Military Wiki
OTR-23 Oka
SS-23 Spider
SS-23 Sofia Military History Museum.JPG
A 9P71 TEL at the National Museum of Military History in Sofia, Bulgaria.
Type Tactical ballistic missile
Place of origin  Soviet Union
Service history
Used by See operators
Production history
Designer KBM (Kolomna)
Manufacturer Votkinsk Machine Building Plant
Produced 1979 – 1987
Weight 4,360 kg (9,610 lb)
Length 7.53 m (24.7 ft)
Diameter 0.89 m (2 ft 11 in)

Warhead Nuclear 50-100 kt, HE fragmentation, submunition, or chemical

Engine Single-stage solid propellant
500 km (310 mi)
Inertial with terminal active radar
Accuracy 30-150 m CEP
Mobile TEL

The OTR-23 Oka (Russian: OTP-23 «Ока»; named after Oka River) was a mobile theatre ballistic missile (Russian: оперативно-тактический ракетный комплекс) deployed by the Soviet Union near the end of the Cold War to replace the obsolete SS-1C 'Scud B'. It carried the GRAU index 9K714 and was assigned the NATO reporting name SS-23 Spider. The introduction of the Oka significantly strengthened Soviet theatre nuclear capabilities as its range and accuracy allowed it not only to strike hardened NATO targets such as airfields, nuclear delivery systems, and command centers, but moving targets as well. It also had a fast reaction time, being able to fire in approximately five minutes, and was nearly impossible to intercept, thereby allowing it to penetrate defenses.[1] The main components of the 9K714 system were:[2]

  • the transport and launch vehicle PU 9P71 (Russian: cамоходная пусковая установка), based on the amphibious BAZ-6944;
  • the similar transporter-loader TZM 9T230 (Russian: транспортно-заряжающая машина) with one spare missile and equipped with a hydraulic crane;
  • the re-supply vehicle TM 9T240 (Russian: транспортная машина), a ZIL-131 tractor with semi-trailer to transport a missile (in transport container 9Ya249) and a warhead (in 9Ya251 container).

The operational life of the Oka was limited and controversial. The Soviet military asserted that the Oka only had a maximum range of 250 miles (400 km). American experts on the contrary estimated it had a greater range. In 1987, Mikhail Gorbachev proposed to George Schultz that he would unilaterally remove all Okas, if it would prevent the United States from building up its own short-range nuclear forces in Europe, despite the fact that the Soviet military was in favor of the Oka. Schultz however lacked the authority to act on the suggestion.[3] Gorbachev included the Oka in the class of systems to be discontinued as part of the INF Treaty as a gesture of goodwill, even though Soviet assertions of its maximum range did not put it outside of the specifications of the treaty.[citation needed]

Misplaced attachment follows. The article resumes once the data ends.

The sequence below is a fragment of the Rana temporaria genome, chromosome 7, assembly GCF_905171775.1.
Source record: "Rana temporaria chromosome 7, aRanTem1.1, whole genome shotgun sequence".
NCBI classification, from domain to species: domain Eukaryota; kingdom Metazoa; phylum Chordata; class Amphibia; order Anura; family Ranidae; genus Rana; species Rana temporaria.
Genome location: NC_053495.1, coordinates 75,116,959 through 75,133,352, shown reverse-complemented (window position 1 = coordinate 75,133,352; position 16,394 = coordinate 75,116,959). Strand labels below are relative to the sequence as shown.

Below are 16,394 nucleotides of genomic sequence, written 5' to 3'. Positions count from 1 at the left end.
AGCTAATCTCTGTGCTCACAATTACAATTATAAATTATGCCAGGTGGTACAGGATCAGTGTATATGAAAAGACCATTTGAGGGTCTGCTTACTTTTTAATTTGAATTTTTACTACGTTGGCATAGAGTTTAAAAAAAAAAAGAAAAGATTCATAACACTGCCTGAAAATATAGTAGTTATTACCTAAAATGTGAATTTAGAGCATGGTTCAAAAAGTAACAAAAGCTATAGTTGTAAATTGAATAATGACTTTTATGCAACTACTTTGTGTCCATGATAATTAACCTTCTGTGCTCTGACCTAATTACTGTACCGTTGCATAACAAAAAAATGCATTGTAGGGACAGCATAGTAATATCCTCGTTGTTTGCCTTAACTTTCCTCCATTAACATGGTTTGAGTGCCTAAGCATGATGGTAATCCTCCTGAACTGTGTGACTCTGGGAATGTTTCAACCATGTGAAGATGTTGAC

There was diplomatic controversy over this weapons system in April 1990 when the Soviets informed the US of their covert transfer of at least 120 missiles to the Warsaw Pact states of Czechoslovakia, Bulgaria, and East Germany during the time of negotiation of the Intermediate-Range Nuclear Forces Treaty. Evidence indicates that the missiles were transferred with conventional warheads only, although equipment to load Soviet nuclear warheads was apparently retained.[4]

Missile Variants

  • The 9M714B missile armed with the AA-60 (9N63) nuclear warhead and possessing a maximum range of 500 km.
  • The 9M714F missile armed with a FRAG-HE warhead weighing 450 kg and possessing a maximum range of 450 km.
  • The 9M714K missile armed with a submunitions warhead 9N74K weighing 715 kg and possessing a maximum range of 300 km.

In addition to these warheads, the SS-23 was also reported to be able to deliver chemical munitions.


 Soviet Union
Eliminated as directed by the INF Treaty.
 East Germany
Eliminated in the 1990s.
Eliminated in 2002.
Passed on to successor states.
 Czech Republic
Eliminated in the 1990s.
Elimination in 2001.
Elimination in 2000.


  1. MissileThreat: SS-23
  3. David Hoffman, The Dead Hand: The Untold Story of the Cold War Arms Race and Its Dangerous Legacy (Random House, 2009), 283-284.
  4. SS-23 SPIDER - Russian / Soviet Nuclear Forces

See also

External links

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